Section 3(1)(a) of the Institution of Legal Proceedings against Certain Organs of State Act of 2002 stipulates that anyone who wishes to institute legal proceedings for the recovery of a debt against an organ of state must give notice of their intention to do so within six months after the debt becomes due. In a recent judgment, the court ruled that such a debt only became due after the claimant sought legal advice.

The claimant sought declaratory relief to the effect that her notice complied with section 3, specifically relying on subsection (3), which stipulates that a debt is only regarded as due when the creditor has knowledge of both the facts giving rise to the debt and the identity of the organ of state – with the caveat that the creditor is deemed to have such knowledge as soon as they could have required it by exercising reasonable care.

The claimant was readmitted to the hospital (the respondent) on 5 December 2019 after her womb was not properly cleaned during a preceding Caesarean procedure. Following her discharge, the claimant underwent subsequent medical check-ups and treatment until late 2020, which the court found subjected her to prolonged trauma, discomfort, and ill-health.

As a result of the above, the claimant was only psychologically and financially in a position to consult an attorney on 23 March 2021, when she was informed for the first time that she had a legitimate case of medical negligence against the hospital. Based on these instructions, the claimant delivered a section 3(2)(a) notice on the respondent on 9 April 2021 and the summons on 30 March 2022.

The claimant argued that the debt only became due on 23 March 2021 because prior to consulting with her attorney, she had no knowledge of her potential claim against the hospital. In the alternative, the claimant sought condonation for late notice.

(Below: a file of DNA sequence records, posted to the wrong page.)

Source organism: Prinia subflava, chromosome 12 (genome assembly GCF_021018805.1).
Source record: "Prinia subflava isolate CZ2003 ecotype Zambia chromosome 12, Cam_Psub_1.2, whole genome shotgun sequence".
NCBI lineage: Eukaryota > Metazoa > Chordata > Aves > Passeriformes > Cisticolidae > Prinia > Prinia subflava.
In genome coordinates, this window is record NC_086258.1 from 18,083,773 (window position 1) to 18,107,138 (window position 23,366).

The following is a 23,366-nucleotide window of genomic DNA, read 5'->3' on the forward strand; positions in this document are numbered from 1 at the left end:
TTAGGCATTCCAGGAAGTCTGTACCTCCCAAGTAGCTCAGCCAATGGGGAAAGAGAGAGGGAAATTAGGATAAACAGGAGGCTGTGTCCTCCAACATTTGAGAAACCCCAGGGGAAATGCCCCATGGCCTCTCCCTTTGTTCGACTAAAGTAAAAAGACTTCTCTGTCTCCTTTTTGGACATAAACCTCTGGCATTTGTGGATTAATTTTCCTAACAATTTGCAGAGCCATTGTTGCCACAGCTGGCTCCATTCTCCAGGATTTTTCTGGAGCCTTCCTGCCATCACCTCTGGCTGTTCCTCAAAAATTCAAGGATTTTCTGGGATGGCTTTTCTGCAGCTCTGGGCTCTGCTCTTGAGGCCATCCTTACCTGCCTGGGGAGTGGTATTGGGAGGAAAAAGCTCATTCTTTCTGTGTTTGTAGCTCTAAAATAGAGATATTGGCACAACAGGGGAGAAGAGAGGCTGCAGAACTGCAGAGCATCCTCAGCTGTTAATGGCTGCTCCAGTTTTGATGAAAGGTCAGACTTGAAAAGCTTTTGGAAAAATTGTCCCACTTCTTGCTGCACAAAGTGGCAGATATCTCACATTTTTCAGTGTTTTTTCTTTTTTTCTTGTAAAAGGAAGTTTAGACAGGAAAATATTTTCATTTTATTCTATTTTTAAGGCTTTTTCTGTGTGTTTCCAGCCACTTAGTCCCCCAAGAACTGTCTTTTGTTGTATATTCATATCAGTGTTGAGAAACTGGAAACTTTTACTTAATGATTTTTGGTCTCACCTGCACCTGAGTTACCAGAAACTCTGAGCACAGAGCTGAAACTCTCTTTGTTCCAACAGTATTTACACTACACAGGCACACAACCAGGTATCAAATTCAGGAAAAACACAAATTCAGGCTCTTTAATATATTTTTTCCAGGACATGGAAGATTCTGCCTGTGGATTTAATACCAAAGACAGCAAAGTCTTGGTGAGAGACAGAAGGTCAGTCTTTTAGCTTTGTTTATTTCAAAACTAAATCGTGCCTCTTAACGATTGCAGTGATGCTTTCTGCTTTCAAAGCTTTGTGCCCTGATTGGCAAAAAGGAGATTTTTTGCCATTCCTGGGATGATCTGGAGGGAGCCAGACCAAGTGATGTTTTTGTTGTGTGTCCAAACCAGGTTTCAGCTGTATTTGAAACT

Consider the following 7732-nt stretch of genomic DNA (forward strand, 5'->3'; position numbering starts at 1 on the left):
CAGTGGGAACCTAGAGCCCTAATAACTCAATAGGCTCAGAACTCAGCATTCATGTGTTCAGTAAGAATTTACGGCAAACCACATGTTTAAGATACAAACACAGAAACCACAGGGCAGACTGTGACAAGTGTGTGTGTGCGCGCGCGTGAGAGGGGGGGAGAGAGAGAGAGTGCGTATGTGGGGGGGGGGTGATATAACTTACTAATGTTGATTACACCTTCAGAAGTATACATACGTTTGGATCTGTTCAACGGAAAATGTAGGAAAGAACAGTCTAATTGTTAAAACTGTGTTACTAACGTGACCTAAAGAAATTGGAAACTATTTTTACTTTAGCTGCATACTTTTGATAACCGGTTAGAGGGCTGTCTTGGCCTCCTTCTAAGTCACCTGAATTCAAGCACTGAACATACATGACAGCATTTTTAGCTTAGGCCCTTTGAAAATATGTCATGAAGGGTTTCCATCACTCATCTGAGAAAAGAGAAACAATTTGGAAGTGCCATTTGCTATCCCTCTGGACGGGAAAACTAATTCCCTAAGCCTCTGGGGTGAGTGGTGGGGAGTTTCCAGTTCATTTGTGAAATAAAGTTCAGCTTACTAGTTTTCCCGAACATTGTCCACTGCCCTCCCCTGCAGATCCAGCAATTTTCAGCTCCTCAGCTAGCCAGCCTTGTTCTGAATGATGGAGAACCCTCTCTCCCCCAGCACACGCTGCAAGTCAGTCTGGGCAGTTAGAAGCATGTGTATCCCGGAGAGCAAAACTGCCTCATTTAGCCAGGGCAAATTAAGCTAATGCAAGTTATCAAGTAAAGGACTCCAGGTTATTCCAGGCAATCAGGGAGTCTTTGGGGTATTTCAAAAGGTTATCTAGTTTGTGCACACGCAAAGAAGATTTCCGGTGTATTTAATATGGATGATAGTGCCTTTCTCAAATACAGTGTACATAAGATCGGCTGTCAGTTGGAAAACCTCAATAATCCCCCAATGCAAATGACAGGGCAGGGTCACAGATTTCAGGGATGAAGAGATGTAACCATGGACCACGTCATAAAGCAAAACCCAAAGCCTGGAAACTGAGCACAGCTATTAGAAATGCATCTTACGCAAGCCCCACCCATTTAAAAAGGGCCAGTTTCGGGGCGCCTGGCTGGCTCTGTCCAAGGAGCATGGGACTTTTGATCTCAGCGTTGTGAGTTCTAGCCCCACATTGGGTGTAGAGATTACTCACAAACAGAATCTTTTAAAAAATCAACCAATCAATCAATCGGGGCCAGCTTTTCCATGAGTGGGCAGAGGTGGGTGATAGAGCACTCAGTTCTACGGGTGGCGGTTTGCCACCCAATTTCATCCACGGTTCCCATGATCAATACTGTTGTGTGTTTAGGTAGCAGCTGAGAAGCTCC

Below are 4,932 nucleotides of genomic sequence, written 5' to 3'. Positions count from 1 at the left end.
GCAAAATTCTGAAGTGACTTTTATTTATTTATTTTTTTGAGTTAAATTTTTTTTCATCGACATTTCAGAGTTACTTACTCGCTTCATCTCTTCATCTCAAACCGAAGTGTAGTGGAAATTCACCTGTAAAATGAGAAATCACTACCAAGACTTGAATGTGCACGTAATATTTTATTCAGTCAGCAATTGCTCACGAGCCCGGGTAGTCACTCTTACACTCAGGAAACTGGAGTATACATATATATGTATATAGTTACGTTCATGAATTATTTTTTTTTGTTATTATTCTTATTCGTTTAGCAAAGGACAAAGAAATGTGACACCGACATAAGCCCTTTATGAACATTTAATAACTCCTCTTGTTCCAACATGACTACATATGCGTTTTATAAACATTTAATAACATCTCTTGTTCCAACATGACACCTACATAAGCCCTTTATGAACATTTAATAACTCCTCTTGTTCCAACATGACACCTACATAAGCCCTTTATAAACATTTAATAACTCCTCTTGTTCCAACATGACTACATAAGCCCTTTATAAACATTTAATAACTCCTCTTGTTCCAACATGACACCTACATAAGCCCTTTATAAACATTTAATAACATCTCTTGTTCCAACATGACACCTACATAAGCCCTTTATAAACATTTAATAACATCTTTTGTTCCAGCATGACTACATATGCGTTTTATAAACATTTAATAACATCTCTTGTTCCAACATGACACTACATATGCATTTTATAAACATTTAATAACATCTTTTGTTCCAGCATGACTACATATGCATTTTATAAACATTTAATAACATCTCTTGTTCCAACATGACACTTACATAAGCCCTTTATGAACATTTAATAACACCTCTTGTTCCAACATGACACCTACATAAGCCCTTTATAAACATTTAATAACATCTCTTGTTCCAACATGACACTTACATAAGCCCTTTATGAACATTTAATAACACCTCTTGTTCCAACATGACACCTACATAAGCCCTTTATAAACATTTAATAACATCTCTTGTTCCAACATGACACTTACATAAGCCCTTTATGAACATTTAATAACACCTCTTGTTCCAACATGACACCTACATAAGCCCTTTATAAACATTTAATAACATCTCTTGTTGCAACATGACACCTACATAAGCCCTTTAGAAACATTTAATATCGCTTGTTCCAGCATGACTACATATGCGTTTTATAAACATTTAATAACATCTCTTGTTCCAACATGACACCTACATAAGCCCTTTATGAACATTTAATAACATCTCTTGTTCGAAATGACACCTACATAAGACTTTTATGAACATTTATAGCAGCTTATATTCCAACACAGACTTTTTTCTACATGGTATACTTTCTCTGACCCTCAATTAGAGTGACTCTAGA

The court found that, while the claimant was likely aware since 5 December 2019 that she may have a claim for damages, she could not reasonably have appreciated that the respondent was her debtor before acquiring legal representation. Furthermore, the court found that due to her personal circumstances, it was reasonable that she only obtained legal advice in 2021.

As a result, the court was satisfied that the notice in terms of section 3(2)(a) was given timeously and ordered the respondent to pay the claimant’s costs. The court also found that, even if the notice had been late, it would nonetheless have granted condonation as the claimant was able to demonstrate that there was reasonable explanation for the delay, that the application was bona fide and that she had reasonable prospects of success against the respondent.

It may be contended that this finding stretches the provisions of section 3 beyond its sensible limits. Notwithstanding, it is important for organs of state to be aware that the date upon which a debt becomes due is not necessarily the day that the cause of action occurs, as the court may consider the claimant’s personal circumstances and access to legal representation.

Emma v MEC for Health Gauteng Province (2022/12482) [2024] ZAGPJHC 276 (15 March 2024) (saflii.org)

This blog was authored by Brigitte Geyer, candidate attorney, Norton Rose Fulbright South Africa.